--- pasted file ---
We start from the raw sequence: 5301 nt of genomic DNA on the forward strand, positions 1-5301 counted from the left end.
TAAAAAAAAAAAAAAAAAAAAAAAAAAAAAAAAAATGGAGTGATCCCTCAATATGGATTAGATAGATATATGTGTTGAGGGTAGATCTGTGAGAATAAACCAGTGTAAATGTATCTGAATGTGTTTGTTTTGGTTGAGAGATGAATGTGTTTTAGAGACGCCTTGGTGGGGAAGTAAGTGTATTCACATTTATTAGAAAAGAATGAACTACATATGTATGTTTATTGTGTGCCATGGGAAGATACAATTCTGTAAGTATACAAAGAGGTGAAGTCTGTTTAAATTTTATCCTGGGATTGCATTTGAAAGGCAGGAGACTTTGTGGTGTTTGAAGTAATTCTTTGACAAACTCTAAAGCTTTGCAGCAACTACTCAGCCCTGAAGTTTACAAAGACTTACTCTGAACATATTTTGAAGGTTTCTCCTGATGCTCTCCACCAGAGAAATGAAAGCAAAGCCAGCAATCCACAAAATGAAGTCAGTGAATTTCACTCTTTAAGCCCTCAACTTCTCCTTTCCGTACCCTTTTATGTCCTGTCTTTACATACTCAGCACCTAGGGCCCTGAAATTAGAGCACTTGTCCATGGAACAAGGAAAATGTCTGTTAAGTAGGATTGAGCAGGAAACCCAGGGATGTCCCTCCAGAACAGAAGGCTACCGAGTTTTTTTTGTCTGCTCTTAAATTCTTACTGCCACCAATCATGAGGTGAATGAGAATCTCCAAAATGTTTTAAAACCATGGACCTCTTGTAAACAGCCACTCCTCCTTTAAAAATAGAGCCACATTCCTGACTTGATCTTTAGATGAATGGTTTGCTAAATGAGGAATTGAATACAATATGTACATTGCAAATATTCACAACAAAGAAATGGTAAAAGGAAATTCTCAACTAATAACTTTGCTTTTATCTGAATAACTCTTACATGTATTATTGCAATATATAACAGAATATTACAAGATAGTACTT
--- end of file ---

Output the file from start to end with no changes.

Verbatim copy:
We start from the raw sequence: 5301 nt of genomic DNA on the forward strand, positions 1-5301 counted from the left end.
TAAAAAAAAAAAAAAAAAAAAAAAAAAAAAAAAAATGGAGTGATCCCTCAATATGGATTAGATAGATATATGTGTTGAGGGTAGATCTGTGAGAATAAACCAGTGTAAATGTATCTGAATGTGTTTGTTTTGGTTGAGAGATGAATGTGTTTTAGAGACGCCTTGGTGGGGAAGTAAGTGTATTCACATTTATTAGAAAAGAATGAACTACATATGTATGTTTATTGTGTGCCATGGGAAGATACAATTCTGTAAGTATACAAAGAGGTGAAGTCTGTTTAAATTTTATCCTGGGATTGCATTTGAAAGGCAGGAGACTTTGTGGTGTTTGAAGTAATTCTTTGACAAACTCTAAAGCTTTGCAGCAACTACTCAGCCCTGAAGTTTACAAAGACTTACTCTGAACATATTTTGAAGGTTTCTCCTGATGCTCTCCACCAGAGAAATGAAAGCAAAGCCAGCAATCCACAAAATGAAGTCAGTGAATTTCACTCTTTAAGCCCTCAACTTCTCCTTTCCGTACCCTTTTATGTCCTGTCTTTACATACTCAGCACCTAGGGCCCTGAAATTAGAGCACTTGTCCATGGAACAAGGAAAATGTCTGTTAAGTAGGATTGAGCAGGAAACCCAGGGATGTCCCTCCAGAACAGAAGGCTACCGAGTTTTTTTTGTCTGCTCTTAAATTCTTACTGCCACCAATCATGAGGTGAATGAGAATCTCCAAAATGTTTTAAAACCATGGACCTCTTGTAAACAGCCACTCCTCCTTTAAAAATAGAGCCACATTCCTGACTTGATCTTTAGATGAATGGTTTGCTAAATGAGGAATTGAATACAATATGTACATTGCAAATATTCACAACAAAGAAATGGTAAAAGGAAATTCTCAACTAATAACTTTGCTTTTATCTGAATAACTCTTACATGTATTATTGCAATATATAACAGAATATTACAAGATAGTACTT